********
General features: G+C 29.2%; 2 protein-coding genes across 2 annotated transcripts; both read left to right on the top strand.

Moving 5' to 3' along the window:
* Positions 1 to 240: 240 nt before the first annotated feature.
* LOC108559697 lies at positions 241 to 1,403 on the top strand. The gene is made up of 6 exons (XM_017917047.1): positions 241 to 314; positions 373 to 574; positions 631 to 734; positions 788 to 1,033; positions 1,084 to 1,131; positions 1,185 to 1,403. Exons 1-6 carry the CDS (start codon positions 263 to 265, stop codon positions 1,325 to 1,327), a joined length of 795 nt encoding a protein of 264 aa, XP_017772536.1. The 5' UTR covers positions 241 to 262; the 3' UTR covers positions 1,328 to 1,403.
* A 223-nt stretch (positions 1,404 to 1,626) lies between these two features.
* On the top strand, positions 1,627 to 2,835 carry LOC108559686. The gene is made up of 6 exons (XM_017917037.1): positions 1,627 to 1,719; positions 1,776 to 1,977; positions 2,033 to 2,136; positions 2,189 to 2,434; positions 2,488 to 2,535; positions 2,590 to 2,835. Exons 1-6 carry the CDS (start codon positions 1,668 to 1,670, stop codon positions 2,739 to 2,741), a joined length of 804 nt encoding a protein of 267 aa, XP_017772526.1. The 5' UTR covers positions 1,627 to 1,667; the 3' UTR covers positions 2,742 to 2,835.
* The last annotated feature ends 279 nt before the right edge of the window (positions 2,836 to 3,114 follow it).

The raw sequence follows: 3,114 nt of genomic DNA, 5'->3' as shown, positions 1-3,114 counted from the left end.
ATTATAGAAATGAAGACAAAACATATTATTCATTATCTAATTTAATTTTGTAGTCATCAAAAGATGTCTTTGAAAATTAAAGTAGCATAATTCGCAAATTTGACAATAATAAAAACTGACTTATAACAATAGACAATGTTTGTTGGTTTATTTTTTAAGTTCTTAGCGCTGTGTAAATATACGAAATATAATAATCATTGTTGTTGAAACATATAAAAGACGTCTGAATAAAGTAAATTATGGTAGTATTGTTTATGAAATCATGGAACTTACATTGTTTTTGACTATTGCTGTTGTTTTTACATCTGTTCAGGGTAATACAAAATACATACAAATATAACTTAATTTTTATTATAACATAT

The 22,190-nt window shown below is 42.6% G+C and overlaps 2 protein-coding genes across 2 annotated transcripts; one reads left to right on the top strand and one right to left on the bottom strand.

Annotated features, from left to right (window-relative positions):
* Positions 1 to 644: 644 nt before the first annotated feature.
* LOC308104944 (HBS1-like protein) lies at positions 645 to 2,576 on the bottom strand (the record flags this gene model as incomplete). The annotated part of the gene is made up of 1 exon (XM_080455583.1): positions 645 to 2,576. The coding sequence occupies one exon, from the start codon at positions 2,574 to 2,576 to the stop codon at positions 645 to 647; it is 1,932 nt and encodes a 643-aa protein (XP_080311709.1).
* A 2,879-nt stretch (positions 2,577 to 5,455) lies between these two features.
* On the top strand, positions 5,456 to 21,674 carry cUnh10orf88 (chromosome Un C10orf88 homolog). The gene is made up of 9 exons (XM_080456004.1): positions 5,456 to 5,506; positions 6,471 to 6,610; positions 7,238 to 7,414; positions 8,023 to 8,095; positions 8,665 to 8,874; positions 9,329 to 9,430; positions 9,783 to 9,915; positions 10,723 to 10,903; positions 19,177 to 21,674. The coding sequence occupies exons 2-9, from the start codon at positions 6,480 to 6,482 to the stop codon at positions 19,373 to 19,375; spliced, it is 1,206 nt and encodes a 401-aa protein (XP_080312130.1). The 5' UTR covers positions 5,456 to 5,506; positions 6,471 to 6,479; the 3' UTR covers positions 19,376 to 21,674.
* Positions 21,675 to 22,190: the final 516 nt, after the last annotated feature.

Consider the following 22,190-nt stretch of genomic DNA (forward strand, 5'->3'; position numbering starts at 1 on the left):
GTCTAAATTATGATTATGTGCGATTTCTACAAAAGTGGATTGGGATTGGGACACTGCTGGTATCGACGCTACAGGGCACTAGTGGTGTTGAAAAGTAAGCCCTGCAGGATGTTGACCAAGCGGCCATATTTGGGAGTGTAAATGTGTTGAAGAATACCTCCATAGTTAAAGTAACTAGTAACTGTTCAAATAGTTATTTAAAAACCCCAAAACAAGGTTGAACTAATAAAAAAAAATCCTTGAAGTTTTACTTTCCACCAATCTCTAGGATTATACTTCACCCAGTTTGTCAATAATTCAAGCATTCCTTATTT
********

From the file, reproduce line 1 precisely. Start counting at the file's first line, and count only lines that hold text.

General features: G+C 29.2%; 2 protein-coding genes across 2 annotated transcripts; both read left to right on the top strand.